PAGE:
14. We've had similar weather in Denmark – it reminds my much of a Mediterrean summer like that of Southern Italy with almost no precipitation during the summer, heat and abundant sunshine and a very dry and dusty landscape- it is just too much now. I like the weather but I know that there is price to pay with this severe drought. My soil is very similar to yours and so far is has done outstanding in keeping the crops well supplied with water but the soil water reservoir is about to empty soon.

    Actually, this weather make me appreciate the normal mediocre summer weather here in Denmark, so thats another positive thing about this extreme weather

  15. Always a good idea to increase soil carbon.

  16. Re: drip systems in black pipe in full sun – they turn into radiators I assume? (I use watering cans personally in a small garden).

    Water butts and catching rainfall doesn't sound so bad, I guess if you know how much water you put per day per m^2? I think I use about half a litre per square metre personally so one 200l butt per 10 square meter would last a month?

  17. Same thing in Sweden, it's terrible.

  18. Here in Southeastern Idaho, we just expect drought conditions. My rain barrels can both fill up in just hours, but I am not expecting any more rain. So I use city water. There is an 8" well pipe on the property, and the water table is just eight feet down! I used a massive irrigation pump to draw the water down, and it replenished quickly. I thought of buying a hand pump, similar to the kind you find in campgrounds in the US, but smaller, from a store that caters to the Amish, and with pipe included it would cost less than €85. I also have a four valve drip irrigation timer with the valves set up, but that hasn't been functional for a few years. I guess I am cheap and lazy! But my garden is small: five tomatoes, three eggplants, seven peppers, four zucchinis (two too many!), five cucumbers (too many!), some beans, and some small plantings of beets and kohlrabi. There are also herbs and flowers to be watered. But everything is within spitting distance, so hand watering is not all that tiring.

    Oh, and if you want some zucchini, just come on by!

  19. always great to hear from you, I feel your pain in the watering, I have never had to go out so much to water. No rain for 3 weeks now

  20. Hi from Maine! I came home to a dry well for our home. We use a sand point well (just a pipe hammered into the sand beneath our basement). Thank goodness there's a stream out back!

  21. Here in manitoba we have had an exceptionally dry year. With more 30 plus days in the last month then the last 2 years combined.
    That and wind. It has been exceptionally windy. Never had this much wind damage but this is only my 3rd year gardening

  22. I'm in the east of England, normally the driest region. So far this year, our climate this year is very similar to yours, maybe slightly hotter because of the south facing aspect and the traditional very windy winters means everyone has tall hedges as windbreaks.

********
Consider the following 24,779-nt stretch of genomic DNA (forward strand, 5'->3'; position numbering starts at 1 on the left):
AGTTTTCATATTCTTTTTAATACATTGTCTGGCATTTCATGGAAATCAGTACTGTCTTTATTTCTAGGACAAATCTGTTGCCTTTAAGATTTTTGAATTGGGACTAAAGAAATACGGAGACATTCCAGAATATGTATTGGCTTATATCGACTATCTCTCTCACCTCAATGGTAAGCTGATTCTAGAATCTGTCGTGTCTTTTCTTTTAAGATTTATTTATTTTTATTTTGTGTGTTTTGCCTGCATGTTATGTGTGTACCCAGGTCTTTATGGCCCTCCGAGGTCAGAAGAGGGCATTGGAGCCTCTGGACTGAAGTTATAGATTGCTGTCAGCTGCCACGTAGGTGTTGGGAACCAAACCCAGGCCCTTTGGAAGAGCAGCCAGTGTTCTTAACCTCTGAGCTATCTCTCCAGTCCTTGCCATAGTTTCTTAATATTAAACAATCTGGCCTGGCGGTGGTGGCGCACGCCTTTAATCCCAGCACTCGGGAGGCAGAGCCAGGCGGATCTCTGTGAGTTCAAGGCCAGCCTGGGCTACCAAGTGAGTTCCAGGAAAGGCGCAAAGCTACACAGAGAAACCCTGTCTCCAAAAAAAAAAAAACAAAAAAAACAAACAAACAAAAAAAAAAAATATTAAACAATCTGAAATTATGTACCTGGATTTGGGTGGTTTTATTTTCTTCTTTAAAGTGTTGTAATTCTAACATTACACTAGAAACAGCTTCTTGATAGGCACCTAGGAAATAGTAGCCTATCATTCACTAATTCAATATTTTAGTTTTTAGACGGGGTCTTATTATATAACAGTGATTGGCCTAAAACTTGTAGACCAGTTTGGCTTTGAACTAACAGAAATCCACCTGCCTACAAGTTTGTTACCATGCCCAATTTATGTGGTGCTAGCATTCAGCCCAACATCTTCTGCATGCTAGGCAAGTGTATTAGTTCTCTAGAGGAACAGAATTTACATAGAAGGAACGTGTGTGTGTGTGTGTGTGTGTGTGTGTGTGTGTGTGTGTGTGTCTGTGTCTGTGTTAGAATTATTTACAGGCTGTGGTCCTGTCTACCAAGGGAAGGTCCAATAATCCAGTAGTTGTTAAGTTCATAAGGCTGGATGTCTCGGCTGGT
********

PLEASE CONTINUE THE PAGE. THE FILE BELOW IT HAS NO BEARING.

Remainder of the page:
We are having to do more watering, but we haven't lost anything yet directly. Lots of the salad and brassicas grow and bolt. At least the neighbours chickens enjoy them.

    Our beds are all raised and we practice no-dig along the lines of Charles Dowding. The usual claimed benefits – very low weeds, mostly healthy vigorous plants. This I think helps them cope better with the much lower rainfall – none here for a very long time. The meteo keeps promising wet tomorrow, or the day after, but as the time approaches, the prospect and chance diminishes. Our rain gauge has been empty for 7 or 8 weeks.

    The heat and sun would have been nice earlier, for the asparagus. Just now, like you we have a reasonable level of cucumbers, especially the round yellow ones. The green outdoor ones will explode soon. The courgettes and dwarf french beans are producing wildly.

    Here's to rain, and best wishes, Nick

  23. Horses and sheep gonna be hungry this winter

  24. If you do start using that local well, consider building a large storage tank on top of the mound.

  25. same heat and dry weather problem here too in Quebec Canada

  26. Struggled up here in Fermanagh with 48 degrees in the tunnels

  27. about 80% is lost to leaks because a f..ked up government wasting money setting up a water company, for the same money could have put in new pipes and not water company office staff

  28. We've also had 2 summers like this in the past 4 years in Canada – I am just starting a small farm and I am setting up large Ruth Stout beds (hay mulch) by scything our fields and laying down. It is hard work, but I anticipate it will pay off in the future if these trends continue.

  29. Set up rain barrels to harvest when it does rain.Connect multiples together so one flows into another. Mulch heavily around plant. Dig swales around your plant patches to hold water and leech out water when needed. Good luck

  30. ha ha they don't tell you that the earth is breaking up ….. end of a cycle start again … say good bye. …

  31. I love your logical philosophy.

  32. We all have to plant more trees, please look at this chanell, Colette also lives in Ireland….
    https://www.youtube.com/channel/UCHkXJ9wsrdPEpzb-KMgmt-A

  33. well, here in Terceira island we are having the same problem… we are used to lot of rain just like you we are in the middle of the Atlantic but this year its been crazy. No rain at all for weeks and when it comes its just too weak!

  34. Deserts are expanding and there is no place that the climate is getting better for precipitation. This you will not get from your news feed.This time it's the opposite of Operation Popeye. The elites' investors say water is the new oil. The petrochemical corporations and agrochemical are polluting what is there. Only commercial agrochemical farming is possible with the new climate control. When the reservoirs get low they will dump silver iodide and charge the clouds for floods, otherwise herbicide will be used on the atmospheric ice nucleating microbes ( pseudomonas syringae) to prevent adequate precipitation.